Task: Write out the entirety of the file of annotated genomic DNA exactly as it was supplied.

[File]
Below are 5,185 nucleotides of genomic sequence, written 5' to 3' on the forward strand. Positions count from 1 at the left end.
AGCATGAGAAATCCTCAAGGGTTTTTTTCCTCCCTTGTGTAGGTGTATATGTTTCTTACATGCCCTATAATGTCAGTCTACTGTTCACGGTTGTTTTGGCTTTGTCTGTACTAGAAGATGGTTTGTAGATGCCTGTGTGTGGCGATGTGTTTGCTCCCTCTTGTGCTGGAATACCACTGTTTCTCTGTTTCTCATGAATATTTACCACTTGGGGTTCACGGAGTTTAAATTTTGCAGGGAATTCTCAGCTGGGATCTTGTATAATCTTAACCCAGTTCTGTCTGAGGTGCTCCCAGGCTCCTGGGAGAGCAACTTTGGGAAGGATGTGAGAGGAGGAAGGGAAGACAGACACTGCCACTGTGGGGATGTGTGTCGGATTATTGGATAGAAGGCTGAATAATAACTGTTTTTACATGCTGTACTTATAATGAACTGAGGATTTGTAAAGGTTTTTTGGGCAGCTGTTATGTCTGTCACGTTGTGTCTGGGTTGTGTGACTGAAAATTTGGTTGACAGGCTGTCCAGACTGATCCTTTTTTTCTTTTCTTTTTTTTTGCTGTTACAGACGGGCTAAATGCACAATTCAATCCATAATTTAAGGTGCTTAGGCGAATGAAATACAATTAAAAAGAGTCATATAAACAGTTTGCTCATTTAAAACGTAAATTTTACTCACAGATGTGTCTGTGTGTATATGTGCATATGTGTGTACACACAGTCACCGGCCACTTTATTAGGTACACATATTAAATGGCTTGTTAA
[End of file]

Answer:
Below are 5,185 nucleotides of genomic sequence, written 5' to 3' on the forward strand. Positions count from 1 at the left end.
AGCATGAGAAATCCTCAAGGGTTTTTTTCCTCCCTTGTGTAGGTGTATATGTTTCTTACATGCCCTATAATGTCAGTCTACTGTTCACGGTTGTTTTGGCTTTGTCTGTACTAGAAGATGGTTTGTAGATGCCTGTGTGTGGCGATGTGTTTGCTCCCTCTTGTGCTGGAATACCACTGTTTCTCTGTTTCTCATGAATATTTACCACTTGGGGTTCACGGAGTTTAAATTTTGCAGGGAATTCTCAGCTGGGATCTTGTATAATCTTAACCCAGTTCTGTCTGAGGTGCTCCCAGGCTCCTGGGAGAGCAACTTTGGGAAGGATGTGAGAGGAGGAAGGGAAGACAGACACTGCCACTGTGGGGATGTGTGTCGGATTATTGGATAGAAGGCTGAATAATAACTGTTTTTACATGCTGTACTTATAATGAACTGAGGATTTGTAAAGGTTTTTTGGGCAGCTGTTATGTCTGTCACGTTGTGTCTGGGTTGTGTGACTGAAAATTTGGTTGACAGGCTGTCCAGACTGATCCTTTTTTTCTTTTCTTTTTTTTTGCTGTTACAGACGGGCTAAATGCACAATTCAATCCATAATTTAAGGTGCTTAGGCGAATGAAATACAATTAAAAAGAGTCATATAAACAGTTTGCTCATTTAAAACGTAAATTTTACTCACAGATGTGTCTGTGTGTATATGTGCATATGTGTGTACACACAGTCACCGGCCACTTTATTAGGTACACATATTAAATGGCTTGTTAA